1 pound catfish, tilapia, haddock or other white fish fillets (see Notes), cut into 4 portions
1 tablespoon extra-virgin olive oil
To prepare salsa: Cut the top and skin off pineapple, remove the eyes and core. Finely dice the pineapple (you will have about 4 cups diced pineapple) and place in a medium bowl. Add scallions, cilantro, lime juice, jalapeno and oil. Toss to mix. Season with 1/4 teaspoon salt and pepper. Serve immediately or cover and refrigerate for about 1 hour to allow flavors to blend.
To prepare fish: Combine flour, 1/2 teaspoon salt and 1/4 teaspoon pepper in a shallow dish; thoroughly dredge fillets (discard any leftover flour).
Heat oil in a large nonstick skillet over medium-high heat. Add the fish, working in batches if necessary, and cook until lightly browned and just opaque in the center, 3 to 4 minutes per side. Serve each portion of fish with about 1/4 cup salsa each.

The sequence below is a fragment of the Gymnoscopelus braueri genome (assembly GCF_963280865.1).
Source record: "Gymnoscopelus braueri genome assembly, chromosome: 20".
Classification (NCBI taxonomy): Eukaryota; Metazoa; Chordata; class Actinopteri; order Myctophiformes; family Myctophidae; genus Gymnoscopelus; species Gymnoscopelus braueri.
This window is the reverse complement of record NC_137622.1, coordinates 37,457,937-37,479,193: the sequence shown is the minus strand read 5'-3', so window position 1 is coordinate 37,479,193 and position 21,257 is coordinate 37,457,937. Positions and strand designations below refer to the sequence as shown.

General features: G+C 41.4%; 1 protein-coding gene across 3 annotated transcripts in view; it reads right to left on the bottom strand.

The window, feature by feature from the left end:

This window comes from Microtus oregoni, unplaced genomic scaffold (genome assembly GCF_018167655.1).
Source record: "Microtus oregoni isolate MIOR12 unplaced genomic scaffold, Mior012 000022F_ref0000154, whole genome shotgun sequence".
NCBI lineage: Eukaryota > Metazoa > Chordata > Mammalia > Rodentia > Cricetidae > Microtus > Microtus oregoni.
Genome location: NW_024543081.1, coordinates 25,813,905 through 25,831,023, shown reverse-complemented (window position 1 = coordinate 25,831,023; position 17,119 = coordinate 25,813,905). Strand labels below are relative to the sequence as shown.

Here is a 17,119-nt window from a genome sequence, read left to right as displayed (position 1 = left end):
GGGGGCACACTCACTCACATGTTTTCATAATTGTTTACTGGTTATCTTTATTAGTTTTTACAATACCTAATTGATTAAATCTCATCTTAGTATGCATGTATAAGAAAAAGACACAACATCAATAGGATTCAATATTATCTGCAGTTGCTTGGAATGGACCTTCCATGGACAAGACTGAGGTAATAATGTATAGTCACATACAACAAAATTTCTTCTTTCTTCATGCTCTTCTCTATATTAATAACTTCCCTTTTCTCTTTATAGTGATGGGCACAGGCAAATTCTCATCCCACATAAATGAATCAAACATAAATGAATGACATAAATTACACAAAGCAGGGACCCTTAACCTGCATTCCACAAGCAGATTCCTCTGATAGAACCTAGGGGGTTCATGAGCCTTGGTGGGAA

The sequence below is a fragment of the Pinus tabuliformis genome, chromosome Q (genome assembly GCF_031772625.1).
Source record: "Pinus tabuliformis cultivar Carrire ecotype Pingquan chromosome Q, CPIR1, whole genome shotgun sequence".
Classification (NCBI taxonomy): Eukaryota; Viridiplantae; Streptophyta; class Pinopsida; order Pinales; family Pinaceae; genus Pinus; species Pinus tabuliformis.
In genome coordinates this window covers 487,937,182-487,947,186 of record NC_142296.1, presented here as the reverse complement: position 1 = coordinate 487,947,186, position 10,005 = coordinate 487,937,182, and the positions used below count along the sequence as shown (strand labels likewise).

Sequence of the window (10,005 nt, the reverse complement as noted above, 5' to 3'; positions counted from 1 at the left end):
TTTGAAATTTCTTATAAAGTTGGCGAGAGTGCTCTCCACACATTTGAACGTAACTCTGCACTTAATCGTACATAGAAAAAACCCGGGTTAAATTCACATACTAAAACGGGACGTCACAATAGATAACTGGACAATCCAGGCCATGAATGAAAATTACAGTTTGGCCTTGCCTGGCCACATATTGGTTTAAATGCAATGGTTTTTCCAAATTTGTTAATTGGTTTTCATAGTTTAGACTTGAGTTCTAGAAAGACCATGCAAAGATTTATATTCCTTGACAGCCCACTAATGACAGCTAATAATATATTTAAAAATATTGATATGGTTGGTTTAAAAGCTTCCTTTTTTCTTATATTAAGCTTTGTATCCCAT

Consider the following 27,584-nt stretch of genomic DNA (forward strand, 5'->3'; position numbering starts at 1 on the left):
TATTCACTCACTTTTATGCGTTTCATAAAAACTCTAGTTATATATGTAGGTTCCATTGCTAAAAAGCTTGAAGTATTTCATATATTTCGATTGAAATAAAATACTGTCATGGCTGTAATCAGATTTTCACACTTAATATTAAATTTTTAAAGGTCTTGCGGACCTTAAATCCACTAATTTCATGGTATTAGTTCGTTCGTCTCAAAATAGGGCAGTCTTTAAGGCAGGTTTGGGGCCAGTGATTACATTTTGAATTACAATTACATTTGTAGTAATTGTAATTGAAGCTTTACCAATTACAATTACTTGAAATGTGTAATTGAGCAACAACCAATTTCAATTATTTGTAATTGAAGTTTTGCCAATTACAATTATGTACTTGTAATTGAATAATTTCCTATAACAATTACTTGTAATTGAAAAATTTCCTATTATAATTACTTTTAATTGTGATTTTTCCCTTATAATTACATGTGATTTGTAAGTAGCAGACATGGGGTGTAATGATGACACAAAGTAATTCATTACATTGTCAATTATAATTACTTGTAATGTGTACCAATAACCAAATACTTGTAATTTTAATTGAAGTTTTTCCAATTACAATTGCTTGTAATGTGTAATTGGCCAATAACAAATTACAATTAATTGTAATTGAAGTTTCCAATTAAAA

Per serving :
9 g Fat;
2 g Sat;
5 g Mono;
43 mg Cholesterol;
14 g Carbohydrates;
13 g Protein;
1 g Fiber;
405 mg Sodium;
305 mg Potassium
1/2 Carbohydrate Serving
Exchanges: 1/2 starch, 3 lean meat, 1/2 fat
Tips & Notes
Make Ahead Tip: Cover and refrigerate the salsa (Step 1) for up to 1 day.
Notes: Catfish: Look for U.S. farmed catfish—it’s sustainably raised in non-polluting inland ponds and fed a mostly vegetarian diet.
Tilapia: U.S. farmed tilapia is the considered the best choice—it’s raised in closed-farming systems that protect the surrounding environment. Central and South American tilapia is considered a good alternative. Avoid farmed tilapia from China and Taiwan—where the fish farming pollutes the surrounding environment.
Haddock (Scrod): To get the best choice for the environment, ask for U.S. Atlantic “hook-and-line-caught” haddock—this method causes the least damage to the sea floor and has the least bycatch.